Bill Onisick, warning us that we are continually in danger of being deceived by our hearts and carnal nature, a nature which distracts us from following God, though we go through the motions, cautions us to not practice hypocrisy before Almighty God. Most have deluded themselves into thinking their ways are pure and acceptable to God, when in reality their hearts are not with God at all, but have been distracted by the flood of Satan's misinformation, subtly instilled through cultural transference, packaging Satan's approaches in food, art, clothing, customs, education, music, movies, sports, philosophy, and entertainment of the world in which we live—the transmission of ideas, meanings, values, and shared norms. Global cultural transference had its origin with Alexander the Great, a student of Aristotle. Alexander aspired to conquer the world by homogenizing the language, culture, and philosophy of the Western world, subjecting it to Greek or Hellenistic thought, squashing local customs and replacing them with the cosmopolitan outlook of the Hellenistic mindset. From Spain to India, the known world became Hellenized, creating a virtual global cosmopolitan city, embracing humanistic rather than Divine orientation, homogenizing art, music, and cuisines of the global community. Ironically, the Hellenistic bent on creating a global community advanced the spread of God's word since the standard Greek language became the medium for transmitting the New Testament and the translated Old Testament throughout the world. The Pharisees exemplify the hypocritical deluded mindset, setting themselves in a spirit of pride above all other people, a mindset of which members of the end-time church are not immune. We are potentially hypocritical and evil as we allow ourselves to become deluded by Satan's flood of misinformation. God is concerned with our thoughts and our beliefs, asking us to concentrate on the weightier matters of the law.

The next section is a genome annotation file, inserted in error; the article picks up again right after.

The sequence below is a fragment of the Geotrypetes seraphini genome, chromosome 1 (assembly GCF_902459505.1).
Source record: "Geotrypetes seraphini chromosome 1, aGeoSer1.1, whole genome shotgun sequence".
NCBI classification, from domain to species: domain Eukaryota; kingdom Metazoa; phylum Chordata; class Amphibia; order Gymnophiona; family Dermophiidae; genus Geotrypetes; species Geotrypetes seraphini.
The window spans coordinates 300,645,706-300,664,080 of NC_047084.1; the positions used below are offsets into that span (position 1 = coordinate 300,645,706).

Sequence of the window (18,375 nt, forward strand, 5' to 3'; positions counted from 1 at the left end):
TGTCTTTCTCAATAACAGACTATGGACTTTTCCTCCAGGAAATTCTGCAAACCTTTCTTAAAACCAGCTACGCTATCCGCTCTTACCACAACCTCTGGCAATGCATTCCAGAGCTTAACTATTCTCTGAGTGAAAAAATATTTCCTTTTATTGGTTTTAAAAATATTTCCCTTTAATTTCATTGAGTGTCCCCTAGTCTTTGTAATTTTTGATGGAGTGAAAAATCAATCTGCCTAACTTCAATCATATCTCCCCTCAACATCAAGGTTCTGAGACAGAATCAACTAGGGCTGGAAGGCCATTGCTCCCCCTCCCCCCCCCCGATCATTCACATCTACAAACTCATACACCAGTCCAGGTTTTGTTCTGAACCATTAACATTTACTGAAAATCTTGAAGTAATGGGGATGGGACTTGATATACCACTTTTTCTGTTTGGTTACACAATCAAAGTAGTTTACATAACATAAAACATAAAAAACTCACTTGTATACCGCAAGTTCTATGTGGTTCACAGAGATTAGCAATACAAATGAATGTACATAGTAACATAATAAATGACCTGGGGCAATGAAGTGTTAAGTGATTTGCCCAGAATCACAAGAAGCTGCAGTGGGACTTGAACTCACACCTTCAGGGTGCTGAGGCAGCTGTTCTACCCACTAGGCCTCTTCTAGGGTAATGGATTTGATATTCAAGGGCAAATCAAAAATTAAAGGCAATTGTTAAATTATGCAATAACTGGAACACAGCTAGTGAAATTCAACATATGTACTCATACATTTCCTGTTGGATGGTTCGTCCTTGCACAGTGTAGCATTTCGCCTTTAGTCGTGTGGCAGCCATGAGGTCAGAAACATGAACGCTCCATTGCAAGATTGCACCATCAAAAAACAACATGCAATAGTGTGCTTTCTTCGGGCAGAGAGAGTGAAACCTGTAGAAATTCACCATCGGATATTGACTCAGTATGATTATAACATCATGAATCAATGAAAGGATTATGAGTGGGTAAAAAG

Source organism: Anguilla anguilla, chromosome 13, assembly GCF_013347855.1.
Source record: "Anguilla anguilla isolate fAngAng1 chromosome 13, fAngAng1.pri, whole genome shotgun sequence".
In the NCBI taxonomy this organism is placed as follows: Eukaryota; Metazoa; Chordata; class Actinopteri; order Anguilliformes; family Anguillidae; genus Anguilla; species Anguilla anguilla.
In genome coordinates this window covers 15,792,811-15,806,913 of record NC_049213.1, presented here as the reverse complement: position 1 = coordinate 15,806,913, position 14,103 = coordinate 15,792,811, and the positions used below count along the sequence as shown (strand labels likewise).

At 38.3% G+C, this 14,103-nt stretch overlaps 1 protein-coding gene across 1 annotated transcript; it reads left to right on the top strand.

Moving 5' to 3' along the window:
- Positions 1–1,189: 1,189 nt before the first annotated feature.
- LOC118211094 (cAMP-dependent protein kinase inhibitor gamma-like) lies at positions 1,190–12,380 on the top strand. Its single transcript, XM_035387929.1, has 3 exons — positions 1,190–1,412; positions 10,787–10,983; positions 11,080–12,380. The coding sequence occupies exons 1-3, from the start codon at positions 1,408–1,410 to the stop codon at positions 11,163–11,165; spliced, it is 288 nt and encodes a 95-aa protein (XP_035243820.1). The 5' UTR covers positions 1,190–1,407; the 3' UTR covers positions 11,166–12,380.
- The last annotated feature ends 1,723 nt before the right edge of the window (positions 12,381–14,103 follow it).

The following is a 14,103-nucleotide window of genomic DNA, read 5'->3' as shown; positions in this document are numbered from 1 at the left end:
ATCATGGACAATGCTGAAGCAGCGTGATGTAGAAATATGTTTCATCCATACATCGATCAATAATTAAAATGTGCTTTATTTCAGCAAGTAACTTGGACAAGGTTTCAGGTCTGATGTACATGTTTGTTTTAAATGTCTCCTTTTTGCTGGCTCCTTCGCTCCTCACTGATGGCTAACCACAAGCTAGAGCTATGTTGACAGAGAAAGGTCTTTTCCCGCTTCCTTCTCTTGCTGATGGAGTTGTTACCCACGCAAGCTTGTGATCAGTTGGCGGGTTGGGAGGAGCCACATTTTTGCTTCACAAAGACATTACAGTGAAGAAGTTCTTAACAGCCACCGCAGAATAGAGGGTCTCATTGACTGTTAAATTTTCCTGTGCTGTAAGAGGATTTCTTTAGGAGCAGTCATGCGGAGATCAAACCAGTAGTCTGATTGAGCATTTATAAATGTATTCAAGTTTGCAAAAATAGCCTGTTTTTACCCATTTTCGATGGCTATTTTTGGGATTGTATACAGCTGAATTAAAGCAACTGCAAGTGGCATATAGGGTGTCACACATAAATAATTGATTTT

Richard Ritenbaugh, continuing his exposition of the parallels between the divisions of the books of the Psalms with the Torah, Megilloth, and seasons, focuses again on Book II of the Psalms (written largely by David and showing how he reacts to some gruesome trials by surrendering to God's redemption). He points out that some of the emergent themes in this work consist of redemption and deliverance (paralleled by the book of Ruth with Boaz as a Christ figure, as well as the great grandfather and Ruth as the great grandmother of David and a progenitor of our Savior Jesus. The Psalms David wrote in this section describe his humbling experience caused by his own sin (Psalm 51), betrayal by Doeg the Edomite (Psalm 52), feigning madness to escape from the Gathites (Psalm 56), hiding from Saul (Psalm 57) metaphorized as escaping from lions (Psalm 58), the betrayal by Ahitophel , and the helpless feeling experienced by a tired and spent senior citizen (Psalm 71). His experiences, as well as our experiences in our symbolic 50-day walk through our spiritual journey to sanctification, is symbolized by the Israelites' baking of two loafs to be offered to God on Pentecost. This journey to sanctification is the focus of Book II of the Psalms, the Books of Exodus and Ruth, as well as the Feast of Weeks.
Joseph Baity observes that God's thought patterns demonstrate perfection, while man's thought patterns are seriously flawed and corrupted by sin. One of the most egregious of man's twisted thought patterns has two parts: (1) We seek to elevate ourselves above God, and (2) we lie to ourselves in relation to the first pattern. The human mind is the most deceitful of all things. The deadly pattern was followed by Eve, the builders of the Tower of Babel, Nadab and Abihu, Miriam, Korah, Moses as he struck the rock in anger, the mob who crucified our Creator, and Gnostic infiltrators. This pernicious thought pattern can be found within all of us. We must recognize our own limitations and submit to God, realizing that God has the correct pattern to life and salvation.